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Why weather reporting is worth getting hot about

August 17, 2003|DAVID SHAW

Newcomers to Los Angeles often grumble that we have no seasons. They're wrong. We do have seasons. They're just subtle. They don't generally include the snow, slush, freezing cold and life-sapping humidity that many folks in the East and Midwest seem to require as proof that Mother Nature actually exists.

But the weather in Los Angeles is consistent -- at times, monotonously so. Indeed, I can remember one summer early in my newspaper career when the managing editor grew so weary of publishing virtually the same weather forecast every day that he decided to write the daily weather story himself for the next day's paper.

That story said, in its entirety:

"Hebrews 13:8."

I scurried to my Bible to look up the verse. It says: "Jesus Christ the same yesterday, and today, and forever."

But if Los Angeles weather is so consistent, why are the predictions provided by the news media so often so wrong -- and at such wild variances from each other?

On July 1, for example, USA Today said the high in Los Angeles would be 78 degrees. The Los Angeles Times said 81. said 95. So did

The actual downtown high? 88.

A couple of weeks later, the forecast published in The Times said the downtown high would be 85. It was 78. Hmm. Out of curiosity, I decided to chart the entire month of July.

Since Los Angeles is so sprawling and climatologically diverse that it has many microclimates, I focused on downtown Los Angeles, which is where I work and near where I live.

Only once that month -- on July 3 -- was the forecast downtown high exactly right. But on 11 of the 31 days -- more than 35% of the time -- the forecast was off by 5 degrees or more. On the day I started this column, it was off by 9 degrees.

My monthlong spot check confirmed what I've been muttering to my wife for years -- "We can't rely on weather forecasts in The Times."

In love with the weather

This is especially puzzling given The Times' historic -- some would say histrionic -- preoccupation with weather.

In its early years, The Times trumpeted the great weather here as part of a conscious boosterism -- a determined effort by its then owners to lure people and businesses to the salubrious clime of Southern California. But even after The Times became more professional and dispassionate, under Publisher Otis Chandler, the paper consistently paid more attention to weather than one would have thought necessary in the land of perpetual sunshine.

In 1977, I studied newspaper front pages around the country for the first five months of the year and found that The Times published more Page 1 stories on weather than any other major paper -- even though the survey was conducted during and after one of the most severe East Coast winters in the 20th century.

Chandler, you see, loved to surf, and weather reports are to a surfer what radar reports are to a bomber pilot. He repeatedly pushed his editors to expand The Times' weather coverage, and in Bill Thomas -- the top editor from 1971 through 1988 -- he found a kindred spirit, an avid golfer who also paid special attention to weather forecasts.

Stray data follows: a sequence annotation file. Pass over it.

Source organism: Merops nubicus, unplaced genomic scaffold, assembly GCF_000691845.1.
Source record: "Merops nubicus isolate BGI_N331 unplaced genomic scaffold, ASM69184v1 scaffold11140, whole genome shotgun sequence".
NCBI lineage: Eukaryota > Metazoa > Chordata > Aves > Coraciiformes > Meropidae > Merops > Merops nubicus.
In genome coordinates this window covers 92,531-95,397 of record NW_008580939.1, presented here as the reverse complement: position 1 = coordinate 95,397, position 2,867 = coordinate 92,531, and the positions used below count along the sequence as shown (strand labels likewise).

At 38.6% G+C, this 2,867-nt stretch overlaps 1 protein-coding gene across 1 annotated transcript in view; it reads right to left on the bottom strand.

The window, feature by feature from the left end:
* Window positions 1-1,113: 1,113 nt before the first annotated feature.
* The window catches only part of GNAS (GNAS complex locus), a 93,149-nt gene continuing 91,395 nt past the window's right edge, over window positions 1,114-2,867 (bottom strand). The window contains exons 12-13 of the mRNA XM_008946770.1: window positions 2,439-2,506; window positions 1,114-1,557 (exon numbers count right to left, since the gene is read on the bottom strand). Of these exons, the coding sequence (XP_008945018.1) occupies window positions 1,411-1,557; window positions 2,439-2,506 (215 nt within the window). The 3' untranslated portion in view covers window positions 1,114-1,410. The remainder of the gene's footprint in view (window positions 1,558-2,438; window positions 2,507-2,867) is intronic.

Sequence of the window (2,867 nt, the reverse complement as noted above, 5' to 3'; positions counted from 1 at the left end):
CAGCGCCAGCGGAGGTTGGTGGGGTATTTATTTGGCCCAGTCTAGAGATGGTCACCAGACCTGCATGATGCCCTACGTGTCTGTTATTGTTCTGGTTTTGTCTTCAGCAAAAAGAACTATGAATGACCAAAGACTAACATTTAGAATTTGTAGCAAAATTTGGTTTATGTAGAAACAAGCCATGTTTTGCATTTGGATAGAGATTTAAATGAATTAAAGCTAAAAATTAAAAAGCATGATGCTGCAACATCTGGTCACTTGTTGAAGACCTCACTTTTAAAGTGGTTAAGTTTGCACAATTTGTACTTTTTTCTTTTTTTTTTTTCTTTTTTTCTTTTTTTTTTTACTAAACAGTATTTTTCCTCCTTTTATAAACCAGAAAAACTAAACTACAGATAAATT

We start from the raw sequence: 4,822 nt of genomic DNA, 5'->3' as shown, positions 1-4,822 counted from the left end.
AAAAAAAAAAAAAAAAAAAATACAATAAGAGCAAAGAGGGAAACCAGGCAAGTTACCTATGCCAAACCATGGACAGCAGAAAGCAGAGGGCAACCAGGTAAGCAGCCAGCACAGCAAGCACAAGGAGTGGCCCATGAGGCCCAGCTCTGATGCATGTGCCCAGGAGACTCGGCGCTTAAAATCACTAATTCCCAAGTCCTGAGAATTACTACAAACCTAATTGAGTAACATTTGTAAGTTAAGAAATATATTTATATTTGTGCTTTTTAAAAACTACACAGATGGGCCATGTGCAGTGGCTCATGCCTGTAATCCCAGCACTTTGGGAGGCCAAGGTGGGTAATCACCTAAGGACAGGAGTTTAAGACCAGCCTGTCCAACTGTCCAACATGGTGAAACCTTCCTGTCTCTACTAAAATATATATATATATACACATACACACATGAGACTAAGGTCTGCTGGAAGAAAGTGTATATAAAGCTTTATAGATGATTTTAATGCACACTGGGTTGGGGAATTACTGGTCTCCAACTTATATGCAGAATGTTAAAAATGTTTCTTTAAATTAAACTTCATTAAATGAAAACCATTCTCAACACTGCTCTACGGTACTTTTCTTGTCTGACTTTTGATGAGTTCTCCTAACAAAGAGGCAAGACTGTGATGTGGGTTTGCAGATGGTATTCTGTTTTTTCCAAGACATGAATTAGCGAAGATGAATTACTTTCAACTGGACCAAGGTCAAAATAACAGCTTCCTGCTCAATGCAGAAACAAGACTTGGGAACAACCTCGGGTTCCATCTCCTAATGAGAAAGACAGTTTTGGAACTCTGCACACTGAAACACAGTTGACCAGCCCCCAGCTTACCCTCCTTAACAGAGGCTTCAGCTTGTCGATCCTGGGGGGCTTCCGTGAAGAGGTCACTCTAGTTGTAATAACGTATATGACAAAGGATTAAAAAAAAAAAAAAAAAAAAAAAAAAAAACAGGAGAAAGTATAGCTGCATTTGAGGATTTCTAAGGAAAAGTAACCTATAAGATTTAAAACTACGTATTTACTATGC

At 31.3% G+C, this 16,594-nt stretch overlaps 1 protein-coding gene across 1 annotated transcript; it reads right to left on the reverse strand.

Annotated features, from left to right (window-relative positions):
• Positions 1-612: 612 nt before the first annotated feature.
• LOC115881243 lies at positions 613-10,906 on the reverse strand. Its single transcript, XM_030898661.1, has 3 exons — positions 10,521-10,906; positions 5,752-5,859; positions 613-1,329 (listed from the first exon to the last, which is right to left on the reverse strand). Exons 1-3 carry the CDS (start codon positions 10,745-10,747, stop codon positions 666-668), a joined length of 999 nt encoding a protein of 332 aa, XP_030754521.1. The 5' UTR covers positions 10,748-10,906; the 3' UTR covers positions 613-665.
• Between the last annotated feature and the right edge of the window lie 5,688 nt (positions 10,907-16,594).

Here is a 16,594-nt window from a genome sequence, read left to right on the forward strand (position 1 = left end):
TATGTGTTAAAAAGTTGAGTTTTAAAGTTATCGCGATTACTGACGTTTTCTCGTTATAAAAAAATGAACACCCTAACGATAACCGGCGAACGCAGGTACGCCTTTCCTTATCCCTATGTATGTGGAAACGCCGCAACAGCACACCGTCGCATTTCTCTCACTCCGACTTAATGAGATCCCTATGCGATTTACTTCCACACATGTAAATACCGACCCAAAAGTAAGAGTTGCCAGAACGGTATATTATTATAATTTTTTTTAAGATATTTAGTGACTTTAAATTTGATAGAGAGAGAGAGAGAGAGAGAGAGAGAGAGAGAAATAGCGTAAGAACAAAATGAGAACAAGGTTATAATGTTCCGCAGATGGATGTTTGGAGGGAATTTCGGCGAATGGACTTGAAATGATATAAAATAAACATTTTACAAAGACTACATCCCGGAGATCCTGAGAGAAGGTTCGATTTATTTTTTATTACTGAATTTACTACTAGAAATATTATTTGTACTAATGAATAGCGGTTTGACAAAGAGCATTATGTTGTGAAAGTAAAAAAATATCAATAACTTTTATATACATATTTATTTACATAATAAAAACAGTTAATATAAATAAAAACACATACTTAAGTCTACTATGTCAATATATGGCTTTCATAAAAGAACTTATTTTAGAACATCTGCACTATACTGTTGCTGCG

Both men insisted it wasn't their individual sports that prompted their interest in what I came to think of as journo-thermo-mania.

"Weather is ... the only story every single person who reads the paper has in common," Thomas once told me.

Subsequent Times editors (and publishers) haven't necessarily shared that view, either for journalistic reasons or because they don't surf or golf or because -- unlike Chandler and Thomas -- they've been recent transplants to Los Angeles, not longtime residents. A computer search of Times front pages from the first five months of this year found only five weather-related stories -- none involving Southern California.

"I don't see any point in putting weather stories on Page 1 unless there's an unusual weather pattern that will affect people's lives," says John Carroll, the editor of The Times for the past three years. "There will be weather every day, and we pretty much know what it will be. On most days, the weather just isn't news."

But why aren't the forecasts themselves more accurate? Carroll was surprised to learn that they aren't. "If we contract with a service," he said, "we ought to get accurate information."

With all the computers and satellites and other technology now available, isn't weather forecasting an exact science?

"Forecasters use computer models that produce all kinds of maps and charts, but it's ultimately guesswork ... a combination of historic patterns and the forecaster's hunches," says Richard O'Reilly, director of computer analysis for The Times, who supervised the paper's daily weather page from 1986 to 2001.

Like most news organizations, The Times doesn't do its own forecasting. The paper contracts with private forecasting firms, and O'Reilly said there had been accuracy problems with the last such firm. He suggested I check with Weather Central in Madison, Wis., the service that now provides the forecasts The Times publishes.

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